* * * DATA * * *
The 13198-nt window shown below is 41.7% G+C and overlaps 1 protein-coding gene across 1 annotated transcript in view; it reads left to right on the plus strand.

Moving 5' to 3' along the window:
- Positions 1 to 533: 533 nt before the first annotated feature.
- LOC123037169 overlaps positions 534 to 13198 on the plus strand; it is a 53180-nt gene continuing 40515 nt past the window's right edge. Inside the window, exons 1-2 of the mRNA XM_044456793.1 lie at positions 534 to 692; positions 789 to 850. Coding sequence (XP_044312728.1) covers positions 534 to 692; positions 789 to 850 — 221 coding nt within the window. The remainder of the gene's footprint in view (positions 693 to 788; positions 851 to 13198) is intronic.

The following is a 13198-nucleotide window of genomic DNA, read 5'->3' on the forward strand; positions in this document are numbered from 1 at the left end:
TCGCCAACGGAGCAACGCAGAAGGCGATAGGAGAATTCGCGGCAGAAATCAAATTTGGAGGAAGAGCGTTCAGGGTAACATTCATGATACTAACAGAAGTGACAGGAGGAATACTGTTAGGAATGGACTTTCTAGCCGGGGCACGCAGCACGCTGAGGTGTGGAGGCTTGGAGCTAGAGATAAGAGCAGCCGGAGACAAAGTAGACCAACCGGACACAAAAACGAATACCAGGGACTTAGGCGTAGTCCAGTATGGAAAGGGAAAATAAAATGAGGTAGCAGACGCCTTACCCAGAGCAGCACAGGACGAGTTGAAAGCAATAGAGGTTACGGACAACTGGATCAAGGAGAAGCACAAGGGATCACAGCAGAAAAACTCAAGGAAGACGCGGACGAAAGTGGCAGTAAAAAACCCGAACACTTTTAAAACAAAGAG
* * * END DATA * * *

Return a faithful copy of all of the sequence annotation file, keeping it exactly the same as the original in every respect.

The 13198-nt window shown below is 41.7% G+C and overlaps 1 protein-coding gene across 1 annotated transcript in view; it reads left to right on the plus strand.

Moving 5' to 3' along the window:
- Positions 1 to 533: 533 nt before the first annotated feature.
- LOC123037169 overlaps positions 534 to 13198 on the plus strand; it is a 53180-nt gene continuing 40515 nt past the window's right edge. Inside the window, exons 1-2 of the mRNA XM_044456793.1 lie at positions 534 to 692; positions 789 to 850. Coding sequence (XP_044312728.1) covers positions 534 to 692; positions 789 to 850 — 221 coding nt within the window. The remainder of the gene's footprint in view (positions 693 to 788; positions 851 to 13198) is intronic.

The following is a 13198-nucleotide window of genomic DNA, read 5'->3' on the forward strand; positions in this document are numbered from 1 at the left end:
TCGCCAACGGAGCAACGCAGAAGGCGATAGGAGAATTCGCGGCAGAAATCAAATTTGGAGGAAGAGCGTTCAGGGTAACATTCATGATACTAACAGAAGTGACAGGAGGAATACTGTTAGGAATGGACTTTCTAGCCGGGGCACGCAGCACGCTGAGGTGTGGAGGCTTGGAGCTAGAGATAAGAGCAGCCGGAGACAAAGTAGACCAACCGGACACAAAAACGAATACCAGGGACTTAGGCGTAGTCCAGTATGGAAAGGGAAAATAAAATGAGGTAGCAGACGCCTTACCCAGAGCAGCACAGGACGAGTTGAAAGCAATAGAGGTTACGGACAACTGGATCAAGGAGAAGCACAAGGGATCACAGCAGAAAAACTCAAGGAAGACGCGGACGAAAGTGGCAGTAAAAAACCCGAACACTTTTAAAACAAAGAG